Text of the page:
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Hi all, so I just moved to New England(south NH) so I have yet to replace my tires from when I got the car in the NW. I made it through the unplowed snow we had back west last winter with the stock tires on my EX but that was only 1 week, not months of snow like here. Do I get something all season with the snowflake symbol(Firestone weathergrip) or do I need a dedicated winter tire? The weathergrip seems like a good tire for here but trades some dry performance. I do drive about 100 miles a day so just not sure what I should go with, if I really NEED 2 sets of tires of not
 

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2021 Honda Insight EX - Platinum White Pearl
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If you're that far North and driving that much it's absolutely worth getting dedicated winter tires/wheels. All-weather tires with the snowflake symbol are better than traditional all-seasons, but they're nowhere near as effective as true winter tires. All-Weather Tires Explained: Merging All-Seasons and Winter Tires Sounds like you're going to be spending a lot of time driving in snow/slush and the single most effective piece of safety equipment for winter driving is winter tires. I'm personally a fan of having the winter tires mounted on a second set of inexpensive 15" steel wheels so I can swap the wheels myself twice a year. I got a set of mounted and balanced winter wheels & tires from Tire Rack delivered to my home for under $1000.
 

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Hi all, so I just moved to New England(south NH) so I have yet to replace my tires from when I got the car in the NW. I made it through the unplowed snow we had back west last winter with the stock tires on my EX but that was only 1 week, not months of snow like here. Do I get something all season with the snowflake symbol(Firestone weathergrip) or do I need a dedicated winter tire? The weathergrip seems like a good tire for here but trades some dry performance. I do drive about 100 miles a day so just not sure what I should go with, if I really NEED 2 sets of tires of not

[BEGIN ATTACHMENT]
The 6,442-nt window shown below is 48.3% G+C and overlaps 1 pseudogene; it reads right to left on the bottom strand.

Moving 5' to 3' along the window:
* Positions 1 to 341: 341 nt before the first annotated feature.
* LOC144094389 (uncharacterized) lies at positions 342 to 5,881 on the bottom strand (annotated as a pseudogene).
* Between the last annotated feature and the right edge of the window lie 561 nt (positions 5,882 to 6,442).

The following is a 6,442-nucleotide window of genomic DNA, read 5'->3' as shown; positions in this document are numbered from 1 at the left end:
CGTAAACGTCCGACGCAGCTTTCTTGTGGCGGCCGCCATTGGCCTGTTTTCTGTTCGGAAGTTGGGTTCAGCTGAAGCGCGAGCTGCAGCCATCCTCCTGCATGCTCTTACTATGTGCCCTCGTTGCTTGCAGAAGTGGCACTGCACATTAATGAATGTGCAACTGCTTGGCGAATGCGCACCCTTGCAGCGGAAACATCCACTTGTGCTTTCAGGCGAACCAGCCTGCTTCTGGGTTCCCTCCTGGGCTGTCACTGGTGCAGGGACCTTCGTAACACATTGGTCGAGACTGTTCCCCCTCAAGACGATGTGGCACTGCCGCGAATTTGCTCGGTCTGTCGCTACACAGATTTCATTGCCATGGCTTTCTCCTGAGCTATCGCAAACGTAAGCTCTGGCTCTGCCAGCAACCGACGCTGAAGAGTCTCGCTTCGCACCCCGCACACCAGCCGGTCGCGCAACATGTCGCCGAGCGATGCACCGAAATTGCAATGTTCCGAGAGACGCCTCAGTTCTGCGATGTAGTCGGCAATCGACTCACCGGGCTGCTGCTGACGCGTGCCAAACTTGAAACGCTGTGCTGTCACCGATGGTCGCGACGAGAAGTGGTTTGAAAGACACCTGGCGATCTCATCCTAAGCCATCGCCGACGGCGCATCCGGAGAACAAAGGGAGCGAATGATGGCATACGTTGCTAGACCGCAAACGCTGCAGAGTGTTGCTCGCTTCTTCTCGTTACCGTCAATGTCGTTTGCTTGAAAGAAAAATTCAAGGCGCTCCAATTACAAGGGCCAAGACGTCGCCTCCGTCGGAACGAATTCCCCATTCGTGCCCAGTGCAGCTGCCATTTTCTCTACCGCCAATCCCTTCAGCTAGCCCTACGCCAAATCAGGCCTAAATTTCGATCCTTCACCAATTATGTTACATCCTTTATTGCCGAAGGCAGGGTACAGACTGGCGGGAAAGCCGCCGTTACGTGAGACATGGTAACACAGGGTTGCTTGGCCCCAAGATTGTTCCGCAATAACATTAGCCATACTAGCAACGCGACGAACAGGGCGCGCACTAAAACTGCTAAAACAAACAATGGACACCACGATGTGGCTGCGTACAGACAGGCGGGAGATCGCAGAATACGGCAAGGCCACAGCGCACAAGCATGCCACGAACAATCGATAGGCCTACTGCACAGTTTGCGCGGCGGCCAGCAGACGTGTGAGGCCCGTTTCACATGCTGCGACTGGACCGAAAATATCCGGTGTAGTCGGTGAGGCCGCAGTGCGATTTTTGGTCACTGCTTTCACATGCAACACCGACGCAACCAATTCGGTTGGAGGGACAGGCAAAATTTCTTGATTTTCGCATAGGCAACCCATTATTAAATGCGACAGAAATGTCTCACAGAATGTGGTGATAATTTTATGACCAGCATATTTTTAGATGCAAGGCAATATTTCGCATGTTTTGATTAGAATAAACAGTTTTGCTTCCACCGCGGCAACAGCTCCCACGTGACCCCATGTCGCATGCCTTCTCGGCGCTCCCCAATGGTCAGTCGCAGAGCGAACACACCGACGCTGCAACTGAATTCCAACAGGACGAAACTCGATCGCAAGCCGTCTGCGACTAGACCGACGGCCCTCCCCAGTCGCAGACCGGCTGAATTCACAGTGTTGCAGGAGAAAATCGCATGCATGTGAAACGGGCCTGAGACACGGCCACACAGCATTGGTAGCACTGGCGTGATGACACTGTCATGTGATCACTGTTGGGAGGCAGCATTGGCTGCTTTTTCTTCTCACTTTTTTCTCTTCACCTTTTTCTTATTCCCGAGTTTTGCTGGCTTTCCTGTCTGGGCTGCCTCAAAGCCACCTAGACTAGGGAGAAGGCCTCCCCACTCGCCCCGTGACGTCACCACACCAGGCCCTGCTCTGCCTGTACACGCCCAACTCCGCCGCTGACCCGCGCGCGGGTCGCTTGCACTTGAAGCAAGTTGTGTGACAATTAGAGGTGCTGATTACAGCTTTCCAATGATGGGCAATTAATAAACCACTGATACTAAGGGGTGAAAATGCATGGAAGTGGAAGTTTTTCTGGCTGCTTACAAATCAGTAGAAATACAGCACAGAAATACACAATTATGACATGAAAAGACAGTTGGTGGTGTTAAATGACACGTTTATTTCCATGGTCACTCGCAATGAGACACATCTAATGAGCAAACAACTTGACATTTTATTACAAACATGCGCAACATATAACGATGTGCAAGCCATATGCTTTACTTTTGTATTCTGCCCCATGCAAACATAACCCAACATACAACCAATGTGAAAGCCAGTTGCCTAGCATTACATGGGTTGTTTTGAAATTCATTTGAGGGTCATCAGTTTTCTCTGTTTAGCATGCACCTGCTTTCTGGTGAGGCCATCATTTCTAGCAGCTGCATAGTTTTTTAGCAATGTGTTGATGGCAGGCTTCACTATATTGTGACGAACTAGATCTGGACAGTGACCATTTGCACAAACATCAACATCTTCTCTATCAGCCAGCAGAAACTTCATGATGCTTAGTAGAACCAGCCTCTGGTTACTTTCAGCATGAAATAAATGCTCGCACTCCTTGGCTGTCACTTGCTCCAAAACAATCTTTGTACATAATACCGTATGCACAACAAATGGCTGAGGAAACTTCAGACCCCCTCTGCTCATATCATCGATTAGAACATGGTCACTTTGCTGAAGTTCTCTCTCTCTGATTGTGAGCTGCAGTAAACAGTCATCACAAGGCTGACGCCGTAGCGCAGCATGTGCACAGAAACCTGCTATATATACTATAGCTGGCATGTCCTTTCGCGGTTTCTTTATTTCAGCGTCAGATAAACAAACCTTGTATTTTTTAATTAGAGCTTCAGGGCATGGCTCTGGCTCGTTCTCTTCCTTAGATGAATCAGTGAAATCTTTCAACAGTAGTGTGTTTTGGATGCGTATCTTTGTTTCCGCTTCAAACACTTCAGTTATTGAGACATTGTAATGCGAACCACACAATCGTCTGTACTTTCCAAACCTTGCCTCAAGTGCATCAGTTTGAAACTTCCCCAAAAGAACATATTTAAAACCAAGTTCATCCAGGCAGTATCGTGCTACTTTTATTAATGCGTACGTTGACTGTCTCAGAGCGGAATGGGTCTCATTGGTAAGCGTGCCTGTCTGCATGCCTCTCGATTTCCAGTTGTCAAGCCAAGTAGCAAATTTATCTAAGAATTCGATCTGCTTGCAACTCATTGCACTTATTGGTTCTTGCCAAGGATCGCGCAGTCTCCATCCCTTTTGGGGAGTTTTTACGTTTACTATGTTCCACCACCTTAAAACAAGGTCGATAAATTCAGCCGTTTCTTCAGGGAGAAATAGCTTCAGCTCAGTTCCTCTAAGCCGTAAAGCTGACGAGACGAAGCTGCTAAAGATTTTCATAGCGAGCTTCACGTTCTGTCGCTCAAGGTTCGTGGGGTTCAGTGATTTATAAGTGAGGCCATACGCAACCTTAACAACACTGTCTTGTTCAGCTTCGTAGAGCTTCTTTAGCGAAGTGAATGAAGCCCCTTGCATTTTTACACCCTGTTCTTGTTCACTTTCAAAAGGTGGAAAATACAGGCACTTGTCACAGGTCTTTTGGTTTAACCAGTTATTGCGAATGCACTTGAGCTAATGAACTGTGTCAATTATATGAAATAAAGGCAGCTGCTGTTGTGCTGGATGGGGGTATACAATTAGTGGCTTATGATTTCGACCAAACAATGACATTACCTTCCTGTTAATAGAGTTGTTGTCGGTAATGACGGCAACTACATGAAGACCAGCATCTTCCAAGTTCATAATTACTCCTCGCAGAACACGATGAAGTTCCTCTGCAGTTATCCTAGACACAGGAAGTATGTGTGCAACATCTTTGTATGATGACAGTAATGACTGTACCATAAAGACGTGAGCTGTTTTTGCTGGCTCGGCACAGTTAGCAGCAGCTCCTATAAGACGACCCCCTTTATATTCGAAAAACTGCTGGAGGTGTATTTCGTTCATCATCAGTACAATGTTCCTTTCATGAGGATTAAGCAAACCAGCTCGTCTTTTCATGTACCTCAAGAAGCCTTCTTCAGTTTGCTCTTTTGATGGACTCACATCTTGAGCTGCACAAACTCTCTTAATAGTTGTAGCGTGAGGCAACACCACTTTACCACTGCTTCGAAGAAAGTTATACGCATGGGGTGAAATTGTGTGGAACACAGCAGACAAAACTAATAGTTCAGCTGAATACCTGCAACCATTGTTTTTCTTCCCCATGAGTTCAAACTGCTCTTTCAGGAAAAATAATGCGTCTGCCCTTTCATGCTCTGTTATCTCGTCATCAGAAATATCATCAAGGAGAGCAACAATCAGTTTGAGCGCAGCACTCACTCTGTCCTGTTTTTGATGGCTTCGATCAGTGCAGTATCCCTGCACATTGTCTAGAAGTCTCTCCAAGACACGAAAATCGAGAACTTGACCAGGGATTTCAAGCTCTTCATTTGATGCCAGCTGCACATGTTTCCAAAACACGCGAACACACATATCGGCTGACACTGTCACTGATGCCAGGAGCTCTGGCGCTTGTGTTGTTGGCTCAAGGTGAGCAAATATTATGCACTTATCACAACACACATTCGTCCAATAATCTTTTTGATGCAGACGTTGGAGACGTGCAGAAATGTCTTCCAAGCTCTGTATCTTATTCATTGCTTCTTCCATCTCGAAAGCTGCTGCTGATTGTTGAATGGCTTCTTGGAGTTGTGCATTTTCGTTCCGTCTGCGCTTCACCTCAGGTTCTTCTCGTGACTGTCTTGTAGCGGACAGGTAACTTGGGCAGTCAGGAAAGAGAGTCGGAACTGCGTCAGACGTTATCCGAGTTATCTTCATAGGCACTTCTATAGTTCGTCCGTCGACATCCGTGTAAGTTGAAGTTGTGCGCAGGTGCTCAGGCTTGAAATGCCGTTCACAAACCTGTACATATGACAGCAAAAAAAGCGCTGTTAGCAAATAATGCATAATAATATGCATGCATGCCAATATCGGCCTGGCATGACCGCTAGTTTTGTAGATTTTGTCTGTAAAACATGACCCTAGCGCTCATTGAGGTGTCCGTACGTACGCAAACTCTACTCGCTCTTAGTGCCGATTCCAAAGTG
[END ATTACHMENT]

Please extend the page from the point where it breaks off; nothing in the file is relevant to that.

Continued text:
I also live in New England, Maine actually, while I haven't had to drive long distances as of late, I did drive quite a bit for my previous job (different car). I managed just fine with all season tires (Michelin Defender) and those tires are what made me into a Michelin fanboy. While I would not recommend the Defenders for the Insight (they are heavy tires), I think that if most of your travel is on the highway, you will be fine with pretty much any All Season Michelin tire.
 

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I have a different take on this topic.

Just pulling some numbers out of the air, an average driver that puts 10,000 miles on a car per year would reach the end of life of approximately 50,000 miles for an OEM tire after five years. At that point you would need to purchase another set of tires.for the next five years or so of happy driving. My thought is to purchase a set of mounted snow tires when purchasing the car, negotiating this with the dealer if possible. This would mean 100,00 miles of driving split between summer and winter tires over ten years. This still means buying two sets of tires over the life of the car but with the benefits that you get when using snow tires in the winter. Remember, snow tires are not just for getting through ice and snow; the rubber used with snow tires gives you superior grip in temperatures under seven degrees C (44 degrees F). I go through the swap effort for winter to summer to winter driving when it is time for tire rotation so there is no extra penalty for this work and at the same time I avoid skidding into things when the roads are slippery.

My only worry here is the age of the tires at the end of their 100,000 mile life on the car since that would be about ten years. In general it is recommended that tires be considered suspect after about five years of use but so far I have not seen any obvious defects such as cracks in the rubber with my normal practice.
 
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